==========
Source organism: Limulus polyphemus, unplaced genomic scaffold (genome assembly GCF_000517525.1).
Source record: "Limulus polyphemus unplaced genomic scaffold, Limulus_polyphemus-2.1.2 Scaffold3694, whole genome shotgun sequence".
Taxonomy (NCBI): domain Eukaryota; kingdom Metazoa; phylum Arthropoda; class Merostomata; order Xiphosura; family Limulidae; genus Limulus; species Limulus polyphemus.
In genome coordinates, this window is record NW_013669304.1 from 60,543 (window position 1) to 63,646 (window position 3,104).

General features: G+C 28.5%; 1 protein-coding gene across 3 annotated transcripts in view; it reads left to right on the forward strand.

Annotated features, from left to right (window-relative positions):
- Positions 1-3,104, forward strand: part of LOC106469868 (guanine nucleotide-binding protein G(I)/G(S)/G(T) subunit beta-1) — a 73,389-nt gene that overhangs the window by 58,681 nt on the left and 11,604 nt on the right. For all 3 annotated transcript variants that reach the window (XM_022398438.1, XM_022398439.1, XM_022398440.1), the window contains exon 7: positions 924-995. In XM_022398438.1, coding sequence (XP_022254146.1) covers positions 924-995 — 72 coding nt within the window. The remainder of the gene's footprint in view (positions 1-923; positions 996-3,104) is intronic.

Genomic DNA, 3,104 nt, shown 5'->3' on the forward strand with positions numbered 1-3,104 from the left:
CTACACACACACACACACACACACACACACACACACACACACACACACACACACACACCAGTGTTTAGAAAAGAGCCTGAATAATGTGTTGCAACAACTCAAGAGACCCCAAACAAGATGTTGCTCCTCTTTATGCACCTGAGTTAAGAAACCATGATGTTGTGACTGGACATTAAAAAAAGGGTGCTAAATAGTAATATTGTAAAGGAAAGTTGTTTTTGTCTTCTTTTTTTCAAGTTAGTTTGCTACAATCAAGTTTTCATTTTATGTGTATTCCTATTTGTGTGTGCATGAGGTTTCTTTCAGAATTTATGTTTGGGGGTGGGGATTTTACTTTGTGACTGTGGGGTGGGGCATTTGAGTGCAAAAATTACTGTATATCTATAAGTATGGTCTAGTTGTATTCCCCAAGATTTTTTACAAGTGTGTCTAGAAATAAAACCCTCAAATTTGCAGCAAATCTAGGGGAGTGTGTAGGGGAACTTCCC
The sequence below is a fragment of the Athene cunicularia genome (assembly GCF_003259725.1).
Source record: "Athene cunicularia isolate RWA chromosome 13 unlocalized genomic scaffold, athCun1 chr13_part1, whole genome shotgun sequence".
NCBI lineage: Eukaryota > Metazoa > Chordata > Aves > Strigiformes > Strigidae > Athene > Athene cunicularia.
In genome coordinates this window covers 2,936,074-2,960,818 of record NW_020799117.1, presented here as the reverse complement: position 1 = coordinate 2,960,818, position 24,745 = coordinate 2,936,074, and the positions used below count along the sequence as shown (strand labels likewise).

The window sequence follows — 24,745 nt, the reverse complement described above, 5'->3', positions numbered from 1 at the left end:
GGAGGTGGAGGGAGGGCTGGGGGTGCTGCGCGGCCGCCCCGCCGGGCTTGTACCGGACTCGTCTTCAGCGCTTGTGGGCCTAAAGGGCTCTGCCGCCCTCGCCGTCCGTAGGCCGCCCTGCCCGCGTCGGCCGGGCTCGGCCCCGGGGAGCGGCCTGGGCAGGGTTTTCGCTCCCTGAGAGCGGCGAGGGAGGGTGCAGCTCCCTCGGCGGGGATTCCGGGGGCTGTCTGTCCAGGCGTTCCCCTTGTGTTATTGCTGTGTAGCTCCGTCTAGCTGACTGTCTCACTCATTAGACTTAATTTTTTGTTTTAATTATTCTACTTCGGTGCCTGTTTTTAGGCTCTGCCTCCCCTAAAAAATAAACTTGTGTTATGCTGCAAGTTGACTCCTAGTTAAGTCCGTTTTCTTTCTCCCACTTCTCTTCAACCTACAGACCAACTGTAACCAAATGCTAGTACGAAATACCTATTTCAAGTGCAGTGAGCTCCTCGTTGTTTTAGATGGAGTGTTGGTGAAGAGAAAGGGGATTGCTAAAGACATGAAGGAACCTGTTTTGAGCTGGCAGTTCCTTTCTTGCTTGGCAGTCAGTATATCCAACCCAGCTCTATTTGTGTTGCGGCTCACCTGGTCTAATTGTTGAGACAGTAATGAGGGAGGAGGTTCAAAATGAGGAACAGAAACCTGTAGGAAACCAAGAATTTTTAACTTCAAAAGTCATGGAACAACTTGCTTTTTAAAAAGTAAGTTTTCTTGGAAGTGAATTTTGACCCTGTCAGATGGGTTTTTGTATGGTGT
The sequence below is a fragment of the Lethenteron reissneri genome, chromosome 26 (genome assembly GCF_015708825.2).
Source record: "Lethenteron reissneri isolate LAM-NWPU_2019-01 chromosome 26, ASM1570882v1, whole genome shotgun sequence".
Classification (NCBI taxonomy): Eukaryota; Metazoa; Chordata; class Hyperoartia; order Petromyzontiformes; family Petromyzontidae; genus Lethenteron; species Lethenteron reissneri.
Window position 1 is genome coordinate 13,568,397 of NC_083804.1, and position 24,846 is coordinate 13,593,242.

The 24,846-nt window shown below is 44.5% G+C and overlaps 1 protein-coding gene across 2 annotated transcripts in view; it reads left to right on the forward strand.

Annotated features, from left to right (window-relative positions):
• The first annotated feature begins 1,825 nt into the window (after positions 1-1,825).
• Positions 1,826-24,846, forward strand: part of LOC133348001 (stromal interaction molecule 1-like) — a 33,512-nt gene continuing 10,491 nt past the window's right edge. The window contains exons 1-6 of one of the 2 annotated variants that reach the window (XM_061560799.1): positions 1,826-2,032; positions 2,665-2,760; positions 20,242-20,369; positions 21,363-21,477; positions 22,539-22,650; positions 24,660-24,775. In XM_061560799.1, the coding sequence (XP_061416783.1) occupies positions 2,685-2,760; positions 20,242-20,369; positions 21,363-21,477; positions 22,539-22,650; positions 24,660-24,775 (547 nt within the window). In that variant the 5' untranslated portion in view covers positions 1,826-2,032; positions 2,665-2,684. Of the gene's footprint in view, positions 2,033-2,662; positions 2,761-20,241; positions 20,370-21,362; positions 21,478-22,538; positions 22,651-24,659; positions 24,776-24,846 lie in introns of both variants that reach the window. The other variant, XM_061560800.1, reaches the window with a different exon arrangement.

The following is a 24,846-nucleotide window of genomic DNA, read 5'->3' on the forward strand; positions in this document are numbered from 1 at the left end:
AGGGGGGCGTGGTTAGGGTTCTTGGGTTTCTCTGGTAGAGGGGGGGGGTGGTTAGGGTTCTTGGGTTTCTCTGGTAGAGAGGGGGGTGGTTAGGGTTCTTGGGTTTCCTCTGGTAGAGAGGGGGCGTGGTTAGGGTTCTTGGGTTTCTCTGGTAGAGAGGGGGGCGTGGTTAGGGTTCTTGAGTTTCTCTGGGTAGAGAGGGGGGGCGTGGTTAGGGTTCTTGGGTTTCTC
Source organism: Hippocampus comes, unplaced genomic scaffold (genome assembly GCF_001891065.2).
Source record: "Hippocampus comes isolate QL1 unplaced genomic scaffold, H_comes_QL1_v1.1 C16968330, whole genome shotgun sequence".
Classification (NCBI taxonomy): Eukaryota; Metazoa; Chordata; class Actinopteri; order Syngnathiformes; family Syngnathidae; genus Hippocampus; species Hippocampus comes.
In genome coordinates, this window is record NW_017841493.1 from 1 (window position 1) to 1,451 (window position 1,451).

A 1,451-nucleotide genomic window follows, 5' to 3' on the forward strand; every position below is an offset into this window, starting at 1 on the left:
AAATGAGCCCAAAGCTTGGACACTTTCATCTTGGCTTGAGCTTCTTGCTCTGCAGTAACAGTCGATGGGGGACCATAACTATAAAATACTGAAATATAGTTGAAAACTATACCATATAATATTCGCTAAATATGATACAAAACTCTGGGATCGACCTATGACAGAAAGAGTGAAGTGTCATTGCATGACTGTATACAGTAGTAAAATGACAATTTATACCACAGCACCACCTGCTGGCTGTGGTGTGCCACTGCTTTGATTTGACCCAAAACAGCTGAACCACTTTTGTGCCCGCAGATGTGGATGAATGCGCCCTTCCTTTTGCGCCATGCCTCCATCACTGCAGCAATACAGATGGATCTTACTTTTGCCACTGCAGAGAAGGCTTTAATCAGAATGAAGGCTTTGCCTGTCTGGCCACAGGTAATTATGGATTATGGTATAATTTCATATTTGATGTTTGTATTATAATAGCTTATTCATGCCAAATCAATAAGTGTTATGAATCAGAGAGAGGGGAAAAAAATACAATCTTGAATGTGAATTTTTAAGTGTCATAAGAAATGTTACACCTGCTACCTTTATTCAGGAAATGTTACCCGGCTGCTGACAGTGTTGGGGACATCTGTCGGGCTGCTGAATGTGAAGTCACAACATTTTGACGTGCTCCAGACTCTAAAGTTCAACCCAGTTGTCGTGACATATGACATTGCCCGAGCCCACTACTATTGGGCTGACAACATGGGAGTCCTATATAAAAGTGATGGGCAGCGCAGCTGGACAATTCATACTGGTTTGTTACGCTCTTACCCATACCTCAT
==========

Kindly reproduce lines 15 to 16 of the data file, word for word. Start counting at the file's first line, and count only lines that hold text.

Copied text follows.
GGAGGTGGAGGGAGGGCTGGGGGTGCTGCGCGGCCGCCCCGCCGGGCTTGTACCGGACTCGTCTTCAGCGCTTGTGGGCCTAAAGGGCTCTGCCGCCCTCGCCGTCCGTAGGCCGCCCTGCCCGCGTCGGCCGGGCTCGGCCCCGGGGAGCGGCCTGGGCAGGGTTTTCGCTCCCTGAGAGCGGCGAGGGAGGGTGCAGCTCCCTCGGCGGGGATTCCGGGGGCTGTCTGTCCAGGCGTTCCCCTTGTGTTATTGCTGTGTAGCTCCGTCTAGCTGACTGTCTCACTCATTAGACTTAATTTTTTGTTTTAATTATTCTACTTCGGTGCCTGTTTTTAGGCTCTGCCTCCCCTAAAAAATAAACTTGTGTTATGCTGCAAGTTGACTCCTAGTTAAGTCCGTTTTCTTTCTCCCACTTCTCTTCAACCTACAGACCAACTGTAACCAAATGCTAGTACGAAATACCTATTTCAAGTGCAGTGAGCTCCTCGTTGTTTTAGATGGAGTGTTGGTGAAGAGAAAGGGGATTGCTAAAGACATGAAGGAACCTGTTTTGAGCTGGCAGTTCCTTTCTTGCTTGGCAGTCAGTATATCCAACCCAGCTCTATTTGTGTTGCGGCTCACCTGGTCTAATTGTTGAGACAGTAATGAGGGAGGAGGTTCAAAATGAGGAACAGAAACCTGTAGGAAACCAAGAATTTTTAACTTCAAAAGTCATGGAACAACTTGCTTTTTAAAAAGTAAGTTTTCTTGGAAGTGAATTTTGACCCTGTCAGATGGGTTTTTGTATGGTGT
The sequence below is a fragment of the Lethenteron reissneri genome, chromosome 26 (genome assembly GCF_015708825.2).